To our knowledge, the added pressure and energy of the AR9 bolt’s blowback operation has not been tested in a polymer upper.
Lower parts kit and trigger
Because the AR9 uses an AR-15 upper, it can also use an AR-15 buffer system. The added kinetic energy from the 9mm’s blowback operation means you’ll need a heavier buffer than what is found in a gas-operated AR-15. We’ll get to that next!
How to Build an Awesome AR9 Pistol
Now we know how an AR9 is different from (and similar to) an AR-15. We can start picking out parts for a build! The most important factor of your AR9 build is your barrel. Unlike regular ole’ black rifles, your AR9’s barrel isn’t just there to make your pistol as accurate as possible. Your AR9’s barrel length will play a big role in determining whether the rounds you’re firing stay subsonic or go supersonic.
Basically, you have to decide: Do you want a close-range, subsonic AR9 that can be suppressed and dead-quiet? A medium-range, supersonic AR9 that can hit targets at least 100 meters out? Or somewhere in between, where you can play with hand loads and velocity? Let’s break it all down.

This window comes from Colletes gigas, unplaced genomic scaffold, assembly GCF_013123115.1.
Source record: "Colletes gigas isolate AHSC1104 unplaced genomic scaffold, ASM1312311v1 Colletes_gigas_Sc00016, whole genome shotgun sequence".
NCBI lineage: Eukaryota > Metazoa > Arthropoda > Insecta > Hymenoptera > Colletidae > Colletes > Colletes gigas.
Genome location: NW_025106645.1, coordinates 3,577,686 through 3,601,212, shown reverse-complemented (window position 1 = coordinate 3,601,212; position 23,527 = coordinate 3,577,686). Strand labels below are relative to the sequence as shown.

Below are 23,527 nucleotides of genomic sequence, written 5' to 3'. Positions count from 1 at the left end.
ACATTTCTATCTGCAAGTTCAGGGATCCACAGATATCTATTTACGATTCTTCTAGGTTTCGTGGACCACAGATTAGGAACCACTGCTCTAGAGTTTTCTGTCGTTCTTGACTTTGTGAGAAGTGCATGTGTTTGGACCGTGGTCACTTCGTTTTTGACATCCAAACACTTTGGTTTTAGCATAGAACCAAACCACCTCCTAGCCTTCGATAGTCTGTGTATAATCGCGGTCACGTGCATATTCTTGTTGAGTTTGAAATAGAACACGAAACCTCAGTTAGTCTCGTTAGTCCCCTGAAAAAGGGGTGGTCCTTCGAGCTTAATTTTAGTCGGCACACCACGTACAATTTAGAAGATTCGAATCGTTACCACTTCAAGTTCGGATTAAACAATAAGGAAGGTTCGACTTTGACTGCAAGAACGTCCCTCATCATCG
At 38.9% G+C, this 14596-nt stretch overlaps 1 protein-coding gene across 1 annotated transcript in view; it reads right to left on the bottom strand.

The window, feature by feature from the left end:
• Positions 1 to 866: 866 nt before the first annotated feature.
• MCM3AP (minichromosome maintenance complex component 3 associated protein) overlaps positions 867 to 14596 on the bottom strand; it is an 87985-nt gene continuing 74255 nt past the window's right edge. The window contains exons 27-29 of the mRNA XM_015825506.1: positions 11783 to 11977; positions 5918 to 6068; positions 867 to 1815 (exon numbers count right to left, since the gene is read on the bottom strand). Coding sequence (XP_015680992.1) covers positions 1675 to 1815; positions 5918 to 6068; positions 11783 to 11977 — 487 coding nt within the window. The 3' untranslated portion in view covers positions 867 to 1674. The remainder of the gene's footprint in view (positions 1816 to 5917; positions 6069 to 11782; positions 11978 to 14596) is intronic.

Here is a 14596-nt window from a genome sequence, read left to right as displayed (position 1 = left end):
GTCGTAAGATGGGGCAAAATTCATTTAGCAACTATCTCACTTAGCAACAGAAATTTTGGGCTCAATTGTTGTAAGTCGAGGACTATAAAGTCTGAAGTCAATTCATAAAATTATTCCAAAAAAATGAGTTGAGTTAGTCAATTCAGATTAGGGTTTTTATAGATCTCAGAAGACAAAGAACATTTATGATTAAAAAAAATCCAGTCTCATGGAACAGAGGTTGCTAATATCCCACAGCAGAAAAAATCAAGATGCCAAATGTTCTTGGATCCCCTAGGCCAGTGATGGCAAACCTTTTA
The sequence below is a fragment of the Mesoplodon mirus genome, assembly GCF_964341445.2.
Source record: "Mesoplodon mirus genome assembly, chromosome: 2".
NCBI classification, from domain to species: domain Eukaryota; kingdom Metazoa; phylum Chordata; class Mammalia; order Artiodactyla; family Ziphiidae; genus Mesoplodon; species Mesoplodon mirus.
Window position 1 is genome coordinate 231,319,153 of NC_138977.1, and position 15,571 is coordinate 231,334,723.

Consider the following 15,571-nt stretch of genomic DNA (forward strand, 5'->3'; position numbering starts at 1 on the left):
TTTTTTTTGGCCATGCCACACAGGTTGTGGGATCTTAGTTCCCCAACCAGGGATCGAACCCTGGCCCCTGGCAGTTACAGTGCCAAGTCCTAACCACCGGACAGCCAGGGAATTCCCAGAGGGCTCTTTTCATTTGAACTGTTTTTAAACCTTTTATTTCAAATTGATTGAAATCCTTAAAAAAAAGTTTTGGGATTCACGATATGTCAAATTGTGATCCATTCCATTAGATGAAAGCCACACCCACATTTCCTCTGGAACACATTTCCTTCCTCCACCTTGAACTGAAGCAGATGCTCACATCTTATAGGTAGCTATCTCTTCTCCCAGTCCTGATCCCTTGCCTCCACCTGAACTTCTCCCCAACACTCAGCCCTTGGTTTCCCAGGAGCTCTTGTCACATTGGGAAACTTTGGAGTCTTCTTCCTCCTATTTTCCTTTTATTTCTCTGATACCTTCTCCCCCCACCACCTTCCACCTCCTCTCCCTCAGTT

AR9 barrel length and velocity
To figure out the best barrel length, we need to look at the ballistics of the 9mm cartridge and we need to learn a little science:
First, the magic number for making a bullet go supersonic is over 1,125 feet per second (FPS). Any bullet traveling faster than 1,125 FPS will announce that classic “crack and echo” downrange. A round traveling below 1,125 FPS won’t break the sound barrier (it remains subsonic). The only noise made will come from the gasses leaving the muzzle (which can then be mitigated with a suppressor).
Importantly, “transonic” rounds just barely approach 1,125 FPS. In this velocity gray area, the subsonic sound signature changes and gets louder.
9MM ballistics data: Barrel length, grain count, and velocity
You can use this graph to decide what barrel length is best for your AR9 pistol given your choice of ammo. Federal 115-grain JHPs (center column) are some of the most common 9mm rounds on the market, so we’ll be using this data for picking our barrels.